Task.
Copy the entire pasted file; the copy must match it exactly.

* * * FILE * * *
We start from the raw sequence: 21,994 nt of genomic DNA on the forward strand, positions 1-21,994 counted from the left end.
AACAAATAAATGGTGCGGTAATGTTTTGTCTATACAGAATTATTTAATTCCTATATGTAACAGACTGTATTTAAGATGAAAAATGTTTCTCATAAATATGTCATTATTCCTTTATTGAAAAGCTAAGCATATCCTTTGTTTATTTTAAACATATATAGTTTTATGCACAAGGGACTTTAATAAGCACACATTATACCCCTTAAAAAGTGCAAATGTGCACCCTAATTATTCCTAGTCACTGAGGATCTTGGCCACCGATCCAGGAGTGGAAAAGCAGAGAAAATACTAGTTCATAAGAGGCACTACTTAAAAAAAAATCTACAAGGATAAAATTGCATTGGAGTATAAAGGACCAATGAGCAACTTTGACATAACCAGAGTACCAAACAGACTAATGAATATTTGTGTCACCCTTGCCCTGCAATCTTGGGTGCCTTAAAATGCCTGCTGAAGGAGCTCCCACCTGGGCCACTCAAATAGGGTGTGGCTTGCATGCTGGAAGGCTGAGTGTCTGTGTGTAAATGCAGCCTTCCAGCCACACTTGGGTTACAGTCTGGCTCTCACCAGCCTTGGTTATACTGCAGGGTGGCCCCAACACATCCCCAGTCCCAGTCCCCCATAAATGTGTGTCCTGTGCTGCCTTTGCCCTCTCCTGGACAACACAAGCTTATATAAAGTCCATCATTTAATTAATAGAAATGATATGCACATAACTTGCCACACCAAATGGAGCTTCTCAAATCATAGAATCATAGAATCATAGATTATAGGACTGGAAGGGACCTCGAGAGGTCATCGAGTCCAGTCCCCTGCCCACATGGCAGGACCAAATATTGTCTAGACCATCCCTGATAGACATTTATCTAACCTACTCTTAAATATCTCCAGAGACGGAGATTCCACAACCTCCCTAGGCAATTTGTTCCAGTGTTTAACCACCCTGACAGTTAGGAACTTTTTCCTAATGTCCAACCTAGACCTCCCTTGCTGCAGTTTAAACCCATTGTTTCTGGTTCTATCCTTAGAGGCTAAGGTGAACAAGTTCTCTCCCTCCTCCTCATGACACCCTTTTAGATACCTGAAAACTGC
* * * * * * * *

We start from the raw sequence: 21,994 nt of genomic DNA on the forward strand, positions 1-21,994 counted from the left end.
AACAAATAAATGGTGCGGTAATGTTTTGTCTATACAGAATTATTTAATTCCTATATGTAACAGACTGTATTTAAGATGAAAAATGTTTCTCATAAATATGTCATTATTCCTTTATTGAAAAGCTAAGCATATCCTTTGTTTATTTTAAACATATATAGTTTTATGCACAAGGGACTTTAATAAGCACACATTATACCCCTTAAAAAGTGCAAATGTGCACCCTAATTATTCCTAGTCACTGAGGATCTTGGCCACCGATCCAGGAGTGGAAAAGCAGAGAAAATACTAGTTCATAAGAGGCACTACTTAAAAAAAAATCTACAAGGATAAAATTGCATTGGAGTATAAAGGACCAATGAGCAACTTTGACATAACCAGAGTACCAAACAGACTAATGAATATTTGTGTCACCCTTGCCCTGCAATCTTGGGTGCCTTAAAATGCCTGCTGAAGGAGCTCCCACCTGGGCCACTCAAATAGGGTGTGGCTTGCATGCTGGAAGGCTGAGTGTCTGTGTGTAAATGCAGCCTTCCAGCCACACTTGGGTTACAGTCTGGCTCTCACCAGCCTTGGTTATACTGCAGGGTGGCCCCAACACATCCCCAGTCCCAGTCCCCCATAAATGTGTGTCCTGTGCTGCCTTTGCCCTCTCCTGGACAACACAAGCTTATATAAAGTCCATCATTTAATTAATAGAAATGATATGCACATAACTTGCCACACCAAATGGAGCTTCTCAAATCATAGAATCATAGAATCATAGATTATAGGACTGGAAGGGACCTCGAGAGGTCATCGAGTCCAGTCCCCTGCCCACATGGCAGGACCAAATATTGTCTAGACCATCCCTGATAGACATTTATCTAACCTACTCTTAAATATCTCCAGAGACGGAGATTCCACAACCTCCCTAGGCAATTTGTTCCAGTGTTTAACCACCCTGACAGTTAGGAACTTTTTCCTAATGTCCAACCTAGACCTCCCTTGCTGCAGTTTAAACCCATTGTTTCTGGTTCTATCCTTAGAGGCTAAGGTGAACAAGTTCTCTCCCTCCTCCTCATGACACCCTTTTAGATACCTGAAAACTGC